Below is a District 14 News Release. Not your typical WPC operation. 9300 nautical miles and 45 days away from home port. I was a bit surprised that it sounds like they did not board any of the fishing vessels they encountered, “We executed 19 observation reports on fishing vessels, 6 of which had not been previously contacted by the Coast Guard.” Perhaps there were no ship-riders aboard from the nations in whose waters they were sighted. 

This might also have served as a dry run for the three Webber class WPCs that will be transiting to Guam. Presumably they took the opportunity to introduce this new type asset to representatives of the Republic of the Marshall Islands and the Federated States of Micronesia and perhaps to the supporting Coast Guard staff in Guam. Notably there is no mention of transiting in company with a larger ship as happened in previous long range operations.

united states coast guard

News Release

U.S. Coast Guard 14th District Hawaii and the Pacific
Contact: 14th District Public Affairs
Office: (808) 535-3230
After Hours: HawaiiPacific@uscg.mil
14th District online newsroom

Coast Guard Cutter Oliver Berry returns to homeport after a 6 week patrol in Pacific

   

Editors’ Note: Click on images to download a high-resolution version.

HONOLULU — The Coast Guard Cutter Oliver Berry (WPC 1124) returns to homeport in Honolulu after a mission in the Pacific to curtail illegal fishing and increase maritime law enforcement self-sufficiency with international partners. 

The crew of the Oliver Berry traveled in a first-of-its-kind round-trip patrol spanning from Sept. 12 to Oct. 27, 2020, from Hawaii to Guam, covering a distance of approximately 9,300 miles during their journey. 

“Traveling just under 10,000 nautical miles, we (CGC Oliver Berry) operated further from our homeport than any other FRC to combat illegal, unreported, and unregulated fishing in portions of Oceania,” said Ensign Michael Meisenger, weapons officer on the Oliver Berry.

The Oliver Berry collaborated with the governments of Republic of the Marshall Islands and Federated States of Micronesia strengthening maritime domain awareness and resource security within their Exclusive Economic Zones. An EEZ is an area of coastal water within a certain distance of a country’s coastline for which the country claims exclusive rights for drilling, fishing, and other economic ventures.

The Oliver Berry aided international enforcement efforts by sending observational reports and imagery to the Maritime Security Advisors and the Pacific Island Forum Fisheries Agency, Regional Fisheries Surveillance Center, thereby increasing mission success and showcasing the Coast Guard’s unwavering commitment to partner nations during the COVID-19 pandemic.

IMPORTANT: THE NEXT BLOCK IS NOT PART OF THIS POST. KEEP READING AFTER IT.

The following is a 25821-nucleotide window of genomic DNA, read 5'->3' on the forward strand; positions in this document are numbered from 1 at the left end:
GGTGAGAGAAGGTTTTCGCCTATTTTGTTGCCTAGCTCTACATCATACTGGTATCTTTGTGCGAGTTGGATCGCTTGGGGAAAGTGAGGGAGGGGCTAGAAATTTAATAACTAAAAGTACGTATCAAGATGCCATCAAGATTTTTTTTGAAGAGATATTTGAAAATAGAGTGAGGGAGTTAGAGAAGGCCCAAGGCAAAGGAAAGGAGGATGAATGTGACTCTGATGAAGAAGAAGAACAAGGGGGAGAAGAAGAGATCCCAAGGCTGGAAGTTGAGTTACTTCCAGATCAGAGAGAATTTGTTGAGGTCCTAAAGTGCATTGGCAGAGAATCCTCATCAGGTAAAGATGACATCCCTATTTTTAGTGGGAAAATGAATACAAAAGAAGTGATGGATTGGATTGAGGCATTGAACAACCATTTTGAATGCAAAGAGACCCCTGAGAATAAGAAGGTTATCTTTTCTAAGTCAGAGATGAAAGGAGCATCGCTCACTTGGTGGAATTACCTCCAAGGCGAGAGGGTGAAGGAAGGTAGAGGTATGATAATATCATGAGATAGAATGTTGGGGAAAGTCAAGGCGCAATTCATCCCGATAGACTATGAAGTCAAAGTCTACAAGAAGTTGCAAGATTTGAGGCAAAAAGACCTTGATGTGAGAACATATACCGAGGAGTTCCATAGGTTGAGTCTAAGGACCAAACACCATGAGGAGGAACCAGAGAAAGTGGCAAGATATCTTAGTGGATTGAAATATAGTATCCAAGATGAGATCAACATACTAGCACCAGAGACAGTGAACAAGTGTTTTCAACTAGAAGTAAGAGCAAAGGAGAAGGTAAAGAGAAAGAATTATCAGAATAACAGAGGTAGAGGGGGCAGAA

“We worked to increase awareness of unlawful fishing operations in remote portions of the United States, Republic of Marshall Islands, and Federated States of Micronesia’s EEZs, and on the high seas,” said Meisenger. “We executed 19 observation reports on fishing vessels, 6 of which had not been previously contacted by the Coast Guard.” 

Fast Response Cutters are equipped with new advanced command, control, communications, computers, intelligence, surveillance, and reconnaissance systems and boast greater range and endurance compared to their predecessor, the 110 foot Island-class patrol boats. 

The FRCs represent the Coast Guard’s commitment to modernizing service assets and maintaining a strong presence and support for a free and open Indo-Pacific. Oceania covers an area of 3.3 million square miles and has a population of approximately 40 million people. Its melting pot of cultures depends on the living marine resources and maritime commerce to allow their people to thrive. 

The Coast Guard combats illegal fishing and other maritime threats across the Pacific to protect their resource security and sovereignty. Combating illegal fishing is part of promoting maritime governance and a rules-based international order that is essential to a free and open Oceania. 

“We made great contributions to our partnerships and increasing maritime domain awareness,” said Meisenger. “As a crew, we could not be happier to be back home after a highly successful and trailblazing patrol.”

 

“US to base Coast Guard ships in western Pacific to tackle China” –Aljazeera

United States Exclusive Economic Zone – Pacific centered NOAA map

Aljazeera reports that,

The US Coast Guard was “strategically homeporting significantly enhanced Fast Response Cutters … in the western Pacific,” White House National Security Advisor Robert O’Brien said in a statement.

What does that mean? Is this just a reference to the three Webber class WPCs that will be homeported in Guam? Or will we see a replication of PATFORSWA in the Western Pacific? Does “significantly enhanced” mean these FRCs will have improvements to sensors, communications, and/or weapons, or does it just mean they will be better than the two 110 foot WPBs they are replacing?

There is also this interesting tidbit,

O’Brien added that the Coast Guard, which is under the Department of Homeland Security (DHS), was also studying whether to permanently station several of its patrol ships in the area of American Samoa in the South Pacific.

Thanks to Walter for bringing this to my attention. 

“BOLLINGER SHIPYARDS DELIVERS 41st FAST RESPONSE CUTTER STRENGTHENING DEFENSE CAPABILITIES IN THE ARABIAN GULF” –Bollinger Press Release

USCGC CHARLES MOULTHROPE

Below I have reproduced a Press Release from Bollinger. Normally I would note the delivery of these vessels by a comment on a previous post, “Webber Class WPC Homeports,” but this is the first Webber class to be going to PATFORSWA. I hope we will see some upgrades to their weapons before they get to Bahrain.